Table of Contents
- 1 My favorite Things to do in Rio de Janeiro – Understand
- 2 My favorite Things to do in Rio de Janeiro – Safety
- 3 My favorite Things to do in Rio de Janeiro – How to get around
- 4 My favorite Things to do in Rio de Janeiro – Sights
- 5 My favorite Things to do in Rio de Janeiro – Food
- 6 My favorite Things to do in Rio de Janeiro – Coffee
- 7 My favorite Things to do in Rio de Janeiro – Conclusion
My favorite Things to do in Rio de Janeiro – Understand
Rio de Janeiro has fostered an image of a sun and beach lifestyle unlike any other city. Ask anyone in the world and she or he will associate certain things with Rio; spoiler alert – they aren’t necessarily true. Rio has great city beaches and towering hills that make for surprisingly excellent views, but it is also a city in constant gridlock and with a major poverty issue. Rio has been trying its best to improve with the soccer World Cup and the Olympic Games, but it’s still a work in progress – very much in progress. While Rio gets a lot of tourist arrivals, it has avoided the worst of the tourist traps and trashy areas. It’s touristy, but it’s not much worse than, say, Waikiki.
Internet speeds in Rio are slow. While the country has decent broadband connections now, you will rarely see any of the locals care much about the internet speed or ‘use a laptop’ in public – that just seems to be an eternal sin. In those few days I visited, it seemed only foreigners used a computer in public (and mostly failed at it). Brazil is a rather modern country but internet adoption is far behind what you would expect.
Also, Rio is not cheap, even after the Brazilian Real lost half its value against the dollar. At 4:1, the city is just about right and not a place with great value. Lunch still costs $12-$15 in a decent place. Excellent food and coffee don’t play a big role in the local life, so expect to find few positive culinary surprises.
People in Rio are friendly but busy. When is the last time you saw long lines in front of an ATM? Well in Rio you will see them (likely because so few people use a broadband connection!) Keep in mind that English is like a language from a different planet in Brazil (albeit a bit less so in Rio). How a place with so many international tourists gets away with such minimal English skills is a miracle to me. In a restaurant there is usually only one person that speaks a few words, but the other 15-20 people don’t tend to speak a word. What an incentive to learn Portuguese quickly!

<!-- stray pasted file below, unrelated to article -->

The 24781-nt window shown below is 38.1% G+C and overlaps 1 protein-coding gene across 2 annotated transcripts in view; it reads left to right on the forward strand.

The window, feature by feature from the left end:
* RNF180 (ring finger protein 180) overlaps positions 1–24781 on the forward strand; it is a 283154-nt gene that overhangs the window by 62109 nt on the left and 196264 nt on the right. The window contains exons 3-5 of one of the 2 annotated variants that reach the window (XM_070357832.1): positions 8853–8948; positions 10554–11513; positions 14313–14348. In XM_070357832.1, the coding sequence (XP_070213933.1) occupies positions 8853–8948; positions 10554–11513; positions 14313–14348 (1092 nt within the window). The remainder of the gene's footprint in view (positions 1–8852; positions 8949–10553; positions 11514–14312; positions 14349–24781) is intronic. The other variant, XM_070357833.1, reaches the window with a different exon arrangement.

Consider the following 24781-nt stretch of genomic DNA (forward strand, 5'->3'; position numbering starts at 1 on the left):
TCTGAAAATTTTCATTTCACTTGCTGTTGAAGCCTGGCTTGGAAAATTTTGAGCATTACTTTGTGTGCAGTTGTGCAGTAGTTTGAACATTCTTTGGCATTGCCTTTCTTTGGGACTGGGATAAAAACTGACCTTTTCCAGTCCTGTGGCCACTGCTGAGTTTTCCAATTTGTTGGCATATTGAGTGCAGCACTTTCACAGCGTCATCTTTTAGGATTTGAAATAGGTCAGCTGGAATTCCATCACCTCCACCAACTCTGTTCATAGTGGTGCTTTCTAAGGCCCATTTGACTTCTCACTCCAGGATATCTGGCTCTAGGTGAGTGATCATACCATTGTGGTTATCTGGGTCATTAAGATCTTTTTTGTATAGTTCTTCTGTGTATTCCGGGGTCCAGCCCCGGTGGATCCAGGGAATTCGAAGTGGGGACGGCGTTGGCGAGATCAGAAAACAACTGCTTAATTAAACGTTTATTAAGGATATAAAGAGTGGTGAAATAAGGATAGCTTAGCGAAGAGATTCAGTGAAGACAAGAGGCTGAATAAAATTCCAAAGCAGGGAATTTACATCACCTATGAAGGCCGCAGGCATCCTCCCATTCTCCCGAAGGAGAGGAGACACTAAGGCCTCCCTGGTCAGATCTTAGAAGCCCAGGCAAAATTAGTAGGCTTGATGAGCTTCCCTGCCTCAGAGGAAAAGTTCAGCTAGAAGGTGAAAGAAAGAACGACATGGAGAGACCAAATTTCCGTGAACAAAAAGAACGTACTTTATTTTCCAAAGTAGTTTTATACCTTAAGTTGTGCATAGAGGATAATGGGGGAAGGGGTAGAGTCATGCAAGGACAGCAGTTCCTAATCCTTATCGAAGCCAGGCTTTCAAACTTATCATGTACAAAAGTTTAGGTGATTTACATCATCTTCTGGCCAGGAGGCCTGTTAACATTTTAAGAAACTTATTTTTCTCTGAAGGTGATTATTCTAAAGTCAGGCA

My favorite Things to do in Rio de Janeiro – Safety
I feel that safety here has come a long way. Terrorism is no real threat in South America and crime is down. The areas around Copacabana and Ipanema are very safe during the day and OK at night. Centro and Lapa can be a bit hairy at night, but as long as you use normal precautions you should be fine. It is a great idea to leave valuables in the hotel safe, take just as much cash as you need and only one credit card with you at night. If you get mugged, hand over that cash and the credit card and hope that you can keep your phone. The chance of this happening is small in most tourist areas in Rio, but if you venture into a favela neighborhood at night, all bets are off, of course.
My favorite Things to do in Rio de Janeiro – How to get around
If you can avoid the rush hour gridlock then you have plenty of options. The buses look clunky but are clean and fast if you can figure out the destinations and routes. Taxis are aplenty and the drivers have no trouble using a meter. Uber has arrived as well and it’s my favorite way to get around in a new city, but it seems this city has few UberX drivers, since it was surging 2.5x many times in just 3 days.
My favorite Things to do in Rio de Janeiro – Sights
Rio is bursting with sights and things vying for your attention. The city is not boring!